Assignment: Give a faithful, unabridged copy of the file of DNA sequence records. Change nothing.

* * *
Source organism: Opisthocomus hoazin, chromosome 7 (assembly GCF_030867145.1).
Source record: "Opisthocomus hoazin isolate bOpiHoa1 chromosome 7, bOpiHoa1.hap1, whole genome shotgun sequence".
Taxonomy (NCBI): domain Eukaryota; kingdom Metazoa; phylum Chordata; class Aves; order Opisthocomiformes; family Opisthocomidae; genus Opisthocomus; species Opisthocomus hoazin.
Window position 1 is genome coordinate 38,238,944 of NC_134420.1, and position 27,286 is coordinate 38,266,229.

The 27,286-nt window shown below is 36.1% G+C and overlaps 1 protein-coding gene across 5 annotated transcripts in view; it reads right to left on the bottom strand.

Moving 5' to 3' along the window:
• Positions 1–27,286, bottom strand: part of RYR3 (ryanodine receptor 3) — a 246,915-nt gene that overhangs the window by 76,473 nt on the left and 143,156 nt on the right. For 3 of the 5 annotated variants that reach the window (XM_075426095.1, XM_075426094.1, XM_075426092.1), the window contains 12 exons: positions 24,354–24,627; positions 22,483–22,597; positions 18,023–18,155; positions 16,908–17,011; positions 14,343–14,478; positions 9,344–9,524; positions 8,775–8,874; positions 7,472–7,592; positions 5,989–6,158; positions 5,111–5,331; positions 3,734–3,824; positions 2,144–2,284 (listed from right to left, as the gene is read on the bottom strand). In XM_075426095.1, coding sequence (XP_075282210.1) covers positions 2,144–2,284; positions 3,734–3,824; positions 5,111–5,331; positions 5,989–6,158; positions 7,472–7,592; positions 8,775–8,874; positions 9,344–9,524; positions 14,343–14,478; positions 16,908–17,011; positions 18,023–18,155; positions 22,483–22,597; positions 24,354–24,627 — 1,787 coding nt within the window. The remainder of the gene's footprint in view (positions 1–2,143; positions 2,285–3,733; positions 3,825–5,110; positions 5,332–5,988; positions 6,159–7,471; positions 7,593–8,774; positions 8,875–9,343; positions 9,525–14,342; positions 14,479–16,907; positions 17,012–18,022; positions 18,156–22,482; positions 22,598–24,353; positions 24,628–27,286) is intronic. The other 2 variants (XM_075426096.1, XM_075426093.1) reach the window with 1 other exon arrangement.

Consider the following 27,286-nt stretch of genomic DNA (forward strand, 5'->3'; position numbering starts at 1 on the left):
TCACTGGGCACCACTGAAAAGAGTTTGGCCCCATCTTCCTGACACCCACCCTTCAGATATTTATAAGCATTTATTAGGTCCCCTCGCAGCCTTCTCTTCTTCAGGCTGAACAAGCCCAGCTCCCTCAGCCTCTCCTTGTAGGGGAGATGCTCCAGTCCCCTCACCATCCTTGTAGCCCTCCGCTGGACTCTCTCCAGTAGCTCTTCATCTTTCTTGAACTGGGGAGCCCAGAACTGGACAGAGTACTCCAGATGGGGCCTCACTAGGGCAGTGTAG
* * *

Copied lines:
Source organism: Opisthocomus hoazin, chromosome 7 (assembly GCF_030867145.1).
Source record: "Opisthocomus hoazin isolate bOpiHoa1 chromosome 7, bOpiHoa1.hap1, whole genome shotgun sequence".
Taxonomy (NCBI): domain Eukaryota; kingdom Metazoa; phylum Chordata; class Aves; order Opisthocomiformes; family Opisthocomidae; genus Opisthocomus; species Opisthocomus hoazin.
Window position 1 is genome coordinate 38,238,944 of NC_134420.1, and position 27,286 is coordinate 38,266,229.

The 27,286-nt window shown below is 36.1% G+C and overlaps 1 protein-coding gene across 5 annotated transcripts in view; it reads right to left on the bottom strand.

Moving 5' to 3' along the window:
• Positions 1–27,286, bottom strand: part of RYR3 (ryanodine receptor 3) — a 246,915-nt gene that overhangs the window by 76,473 nt on the left and 143,156 nt on the right. For 3 of the 5 annotated variants that reach the window (XM_075426095.1, XM_075426094.1, XM_075426092.1), the window contains 12 exons: positions 24,354–24,627; positions 22,483–22,597; positions 18,023–18,155; positions 16,908–17,011; positions 14,343–14,478; positions 9,344–9,524; positions 8,775–8,874; positions 7,472–7,592; positions 5,989–6,158; positions 5,111–5,331; positions 3,734–3,824; positions 2,144–2,284 (listed from right to left, as the gene is read on the bottom strand). In XM_075426095.1, coding sequence (XP_075282210.1) covers positions 2,144–2,284; positions 3,734–3,824; positions 5,111–5,331; positions 5,989–6,158; positions 7,472–7,592; positions 8,775–8,874; positions 9,344–9,524; positions 14,343–14,478; positions 16,908–17,011; positions 18,023–18,155; positions 22,483–22,597; positions 24,354–24,627 — 1,787 coding nt within the window. The remainder of the gene's footprint in view (positions 1–2,143; positions 2,285–3,733; positions 3,825–5,110; positions 5,332–5,988; positions 6,159–7,471; positions 7,593–8,774; positions 8,875–9,343; positions 9,525–14,342; positions 14,479–16,907; positions 17,012–18,022; positions 18,156–22,482; positions 22,598–24,353; positions 24,628–27,286) is intronic. The other 2 variants (XM_075426096.1, XM_075426093.1) reach the window with 1 other exon arrangement.

Consider the following 27,286-nt stretch of genomic DNA (forward strand, 5'->3'; position numbering starts at 1 on the left):
TCACTGGGCACCACTGAAAAGAGTTTGGCCCCATCTTCCTGACACCCACCCTTCAGATATTTATAAGCATTTATTAGGTCCCCTCGCAGCCTTCTCTTCTTCAGGCTGAACAAGCCCAGCTCCCTCAGCCTCTCCTTGTAGGGGAGATGCTCCAGTCCCCTCACCATCCTTGTAGCCCTCCGCTGGACTCTCTCCAGTAGCTCTTCATCTTTCTTGAACTGGGGAGCCCAGAACTGGACAGAGTACTCCAGATGGGGCCTCACTAGGGCAGTGTAG